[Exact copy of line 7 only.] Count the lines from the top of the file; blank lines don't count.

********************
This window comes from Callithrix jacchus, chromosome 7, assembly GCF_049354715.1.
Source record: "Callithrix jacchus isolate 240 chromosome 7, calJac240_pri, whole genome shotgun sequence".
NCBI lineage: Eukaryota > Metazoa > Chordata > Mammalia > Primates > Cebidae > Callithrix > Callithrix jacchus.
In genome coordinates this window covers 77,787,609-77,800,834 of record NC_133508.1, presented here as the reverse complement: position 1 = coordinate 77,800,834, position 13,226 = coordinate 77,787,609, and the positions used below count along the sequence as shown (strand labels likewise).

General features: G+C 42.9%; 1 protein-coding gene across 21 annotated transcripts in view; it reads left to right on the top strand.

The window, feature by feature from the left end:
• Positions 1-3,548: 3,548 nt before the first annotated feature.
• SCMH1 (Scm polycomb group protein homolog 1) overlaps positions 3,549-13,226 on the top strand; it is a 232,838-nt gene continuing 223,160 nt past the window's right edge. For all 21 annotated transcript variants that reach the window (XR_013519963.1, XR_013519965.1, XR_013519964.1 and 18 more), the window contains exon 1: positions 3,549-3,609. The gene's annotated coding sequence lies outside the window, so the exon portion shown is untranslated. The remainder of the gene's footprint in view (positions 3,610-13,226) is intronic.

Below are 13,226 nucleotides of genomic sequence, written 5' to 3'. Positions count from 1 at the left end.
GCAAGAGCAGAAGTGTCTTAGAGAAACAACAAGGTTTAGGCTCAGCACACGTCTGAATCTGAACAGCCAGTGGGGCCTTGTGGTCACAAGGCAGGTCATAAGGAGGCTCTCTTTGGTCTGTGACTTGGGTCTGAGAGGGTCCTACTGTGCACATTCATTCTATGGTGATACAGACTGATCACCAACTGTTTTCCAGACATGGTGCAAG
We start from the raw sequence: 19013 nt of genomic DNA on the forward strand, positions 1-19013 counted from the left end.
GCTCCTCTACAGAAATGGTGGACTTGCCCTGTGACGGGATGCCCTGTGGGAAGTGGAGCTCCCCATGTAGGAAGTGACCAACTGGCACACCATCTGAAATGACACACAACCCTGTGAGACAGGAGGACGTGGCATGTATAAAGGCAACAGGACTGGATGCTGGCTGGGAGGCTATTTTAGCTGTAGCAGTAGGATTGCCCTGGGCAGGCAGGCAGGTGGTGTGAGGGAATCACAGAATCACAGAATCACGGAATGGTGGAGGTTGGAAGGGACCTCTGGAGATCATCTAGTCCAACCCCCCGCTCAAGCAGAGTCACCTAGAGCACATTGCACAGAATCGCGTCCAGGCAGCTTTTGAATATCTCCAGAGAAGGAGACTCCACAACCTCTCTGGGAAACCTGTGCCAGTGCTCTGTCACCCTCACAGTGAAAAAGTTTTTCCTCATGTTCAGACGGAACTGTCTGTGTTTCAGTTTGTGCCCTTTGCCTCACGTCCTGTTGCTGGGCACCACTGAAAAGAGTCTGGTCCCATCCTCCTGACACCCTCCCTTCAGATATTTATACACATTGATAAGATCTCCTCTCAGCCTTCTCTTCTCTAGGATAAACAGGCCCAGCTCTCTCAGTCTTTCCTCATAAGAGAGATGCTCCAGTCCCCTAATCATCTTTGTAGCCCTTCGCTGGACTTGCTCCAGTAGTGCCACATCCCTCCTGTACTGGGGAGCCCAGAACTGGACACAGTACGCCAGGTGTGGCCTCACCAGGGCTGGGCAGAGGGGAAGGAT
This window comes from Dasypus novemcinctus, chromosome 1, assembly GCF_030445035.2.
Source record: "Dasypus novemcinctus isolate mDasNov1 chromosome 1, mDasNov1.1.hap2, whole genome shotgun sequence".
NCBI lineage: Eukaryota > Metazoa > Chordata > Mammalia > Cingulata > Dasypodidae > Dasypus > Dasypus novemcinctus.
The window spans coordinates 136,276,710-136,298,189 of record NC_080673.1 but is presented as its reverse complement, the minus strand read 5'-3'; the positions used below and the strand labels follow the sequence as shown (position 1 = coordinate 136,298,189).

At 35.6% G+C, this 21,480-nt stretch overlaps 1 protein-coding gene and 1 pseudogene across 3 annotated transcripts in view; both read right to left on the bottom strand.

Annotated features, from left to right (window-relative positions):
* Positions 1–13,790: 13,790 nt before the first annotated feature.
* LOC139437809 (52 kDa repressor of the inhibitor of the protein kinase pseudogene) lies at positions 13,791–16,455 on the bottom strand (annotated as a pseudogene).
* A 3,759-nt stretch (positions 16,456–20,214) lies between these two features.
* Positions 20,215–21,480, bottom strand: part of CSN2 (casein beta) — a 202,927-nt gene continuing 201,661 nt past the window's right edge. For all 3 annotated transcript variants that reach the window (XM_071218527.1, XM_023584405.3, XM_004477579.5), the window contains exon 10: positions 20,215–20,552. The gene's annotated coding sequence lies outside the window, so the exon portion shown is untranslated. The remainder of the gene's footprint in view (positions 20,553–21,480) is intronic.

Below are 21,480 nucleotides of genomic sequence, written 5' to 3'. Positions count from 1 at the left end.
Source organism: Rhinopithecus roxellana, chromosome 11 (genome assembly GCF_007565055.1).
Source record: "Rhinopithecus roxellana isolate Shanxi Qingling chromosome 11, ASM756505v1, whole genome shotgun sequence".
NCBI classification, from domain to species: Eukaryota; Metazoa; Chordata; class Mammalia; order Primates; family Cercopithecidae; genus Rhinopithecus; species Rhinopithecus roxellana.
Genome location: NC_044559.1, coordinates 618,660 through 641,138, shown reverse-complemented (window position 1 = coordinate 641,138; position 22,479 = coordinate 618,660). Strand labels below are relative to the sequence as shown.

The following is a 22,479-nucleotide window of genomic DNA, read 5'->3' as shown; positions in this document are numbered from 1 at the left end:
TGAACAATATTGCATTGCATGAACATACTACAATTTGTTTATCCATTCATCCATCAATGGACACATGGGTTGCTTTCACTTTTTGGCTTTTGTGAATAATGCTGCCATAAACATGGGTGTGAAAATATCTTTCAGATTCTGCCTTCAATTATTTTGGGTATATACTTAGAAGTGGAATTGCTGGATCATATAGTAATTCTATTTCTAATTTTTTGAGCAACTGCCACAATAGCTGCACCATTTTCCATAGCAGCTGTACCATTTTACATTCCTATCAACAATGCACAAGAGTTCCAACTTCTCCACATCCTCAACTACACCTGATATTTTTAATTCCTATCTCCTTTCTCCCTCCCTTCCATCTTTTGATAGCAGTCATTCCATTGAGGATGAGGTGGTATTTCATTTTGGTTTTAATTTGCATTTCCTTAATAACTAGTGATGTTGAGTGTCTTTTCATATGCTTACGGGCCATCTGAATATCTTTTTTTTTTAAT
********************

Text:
• Positions 1-3,548: 3,548 nt before the first annotated feature.